Dagobert Peche’s extravagant jewel box was star of the show at Hargesheimer, selling for a record-breaking €560,000 (£482,760).

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In April 1923, after the untimely death of Dagobert Peche at the age of 36, Josef Hoffmann, his colleague at the Wiener Werkstätte, wrote: “Peche was the greatest ornamental genius Austria has produced since the Baroque.”

Judging by the prices that works by Peche achieved at the sale held by Hargesheimer (28% buyer’s premium) in Düsseldorf on September 7, he has lost none of his attraction. On offer were several silver objects, all of which went for multiples of their estimates.

Peche had been working as an independent designer and attracting considerable attention for several years before Hoffmann invited him to join the Wiener Werkstätte in 1915.

From then on, Peche produced countless designs in the most varied techniques and material. He produced works on paper, textiles, book-bindings, jewellery, ceramics, furniture and silver objects, such as those offered in Dusseldorf.

These pieces had a perfect provenance, having all been part of the celebrated collection of the entrepreneur Fritz Niescher (1889- 1974) in Chemnitz. Starting in the 1920s, Niescher amassed an exquisite art collection with works by German Expressionists, but also paintings by Gauguin and Aristide Maillol. He also collected works of art from the Wiener Werkstätte, in particular by Hoffmann and Peche. These had passed by descent to the vendor.

The international bidders, collectors, dealers and museum alike had five objects by the former and six by the latter to choose from, all documented in the archives of the Wiener Werkstätte.


One of two silver fluted bowls on pedestals by Josef Hoffmann that were much in demand, going from the guide of €2000 to €35,000 (£30,170).

Two silver fluted bowls on pedestals by Hoffmann went from the guide of €2000 to €35,000 (£30,170), and two goblets changed hands for €10,000 (£8620), leaving their modest estimate of €500 far behind.

The star of the show was, however, undoubtedly Peche. A fluted bowl on a raised base brought €17,000 (£14,655), more than eight times the guide, while a silver and mother-of-pearl broach with motifs of leaves and fruit reached €20,000 (£17,240).


Designed by Peche in 1918 and executed in 1923, this silver box in the shape of a stylised pear sold for €33,000 (£28,450) at Hargesheimer.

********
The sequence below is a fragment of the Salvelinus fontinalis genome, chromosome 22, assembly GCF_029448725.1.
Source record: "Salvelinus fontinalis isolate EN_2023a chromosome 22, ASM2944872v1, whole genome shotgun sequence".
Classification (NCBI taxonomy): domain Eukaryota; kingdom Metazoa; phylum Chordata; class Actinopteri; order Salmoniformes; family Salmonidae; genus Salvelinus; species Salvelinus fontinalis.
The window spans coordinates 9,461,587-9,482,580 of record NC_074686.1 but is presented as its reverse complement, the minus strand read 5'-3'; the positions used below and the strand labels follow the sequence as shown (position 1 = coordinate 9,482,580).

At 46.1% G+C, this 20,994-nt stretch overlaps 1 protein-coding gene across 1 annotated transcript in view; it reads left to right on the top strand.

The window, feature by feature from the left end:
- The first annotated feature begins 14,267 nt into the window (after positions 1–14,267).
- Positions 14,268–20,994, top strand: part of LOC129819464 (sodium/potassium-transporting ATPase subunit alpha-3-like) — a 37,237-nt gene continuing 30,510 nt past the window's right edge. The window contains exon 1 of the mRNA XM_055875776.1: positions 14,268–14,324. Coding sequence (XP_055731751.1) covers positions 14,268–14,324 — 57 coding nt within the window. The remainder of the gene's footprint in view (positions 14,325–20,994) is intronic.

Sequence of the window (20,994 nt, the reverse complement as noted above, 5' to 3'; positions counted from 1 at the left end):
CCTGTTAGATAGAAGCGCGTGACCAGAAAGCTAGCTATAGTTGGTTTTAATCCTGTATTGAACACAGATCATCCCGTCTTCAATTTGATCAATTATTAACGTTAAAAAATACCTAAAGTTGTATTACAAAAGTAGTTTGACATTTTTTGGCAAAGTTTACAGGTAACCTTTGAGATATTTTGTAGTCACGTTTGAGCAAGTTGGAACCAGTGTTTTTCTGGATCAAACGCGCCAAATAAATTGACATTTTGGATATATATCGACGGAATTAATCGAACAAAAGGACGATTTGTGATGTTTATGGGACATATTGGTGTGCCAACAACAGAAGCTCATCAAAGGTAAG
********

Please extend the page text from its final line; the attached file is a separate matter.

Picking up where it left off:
Particularly sought after were two silver boxes, one as a stylised apple, the other as a pear. Both were executed in 1923, based on designs from 1920 and 1918 respectively. Not surprisingly, the tempting guides of €1200 and €1800 inspired the bidders on the phones and in the room. They pushed the prices ever upwards, until each piece had reached €33,000 (£28,450).

These results were vastly overshadowed by the result for a 16in (41cm) high, extravagantly decorated jewellery box, surmounted by a mythical, deer-like, animal. It has been said that the jewel box is so extravagant that it would outshine any jewel it might contain. A gilt version of this model belongs to the Metropolitan Museum of Art.

The plain silver box in the auction was guided at €8000, but from the outset, it was clear that the bidders had set their sights much higher. At the close of a long-drawn-out exchange, the international buyer placed his winning bid of €560,000 (£482,760), by far and away the highest auction price for the artist.

Healthy income

In 1904, Hoffmann received an important commission from the industrialist Viktor Zuckerkandl.

He was to build a sanatorium in Purkersdorf on the outskirts of Vienna, which was to become a meeting place for the Austrian high society to ‘take the waters’ at the mineral spring that had been discovered there in the 19th century.

Hoffman was not only the co-founder of the Wiener Werkstätte, he was also a trained architect. Thus he could profit doubly from Zuckerkandl’s commission, as he was able to produce the majority of the fittings for the new building in the Wiener Werkstätte.

2613IE Edit Franks Hoffman Wall Sconces

Two wall lights by Josef Hoffmann offered at Goldfield Auctions, selling for €27,500 (£23,705).

Among them were numerous wall lights, a pair of which figured prominently at the September 23 sale at Goldfield Auctions (28% buyer’s premium) in Weiswampach, Luxembourg.

The 7 x 13in (18 x 33cm) nickel-plated lights with bevelled glass panels were originally designed for the sewing room in Purkersdorf and are documented in contemporary publications, describing the new building.

In the middle of the last century, the sanatorium fell into disrepair, but in the 1990s, the exterior of the building was restored to its original form and it was adapted for use as a care home.

The lamps in Weiswampach had a starting price of €6000, sufficient motivation for the bidders who drove the price to €27,500 (£23,705).

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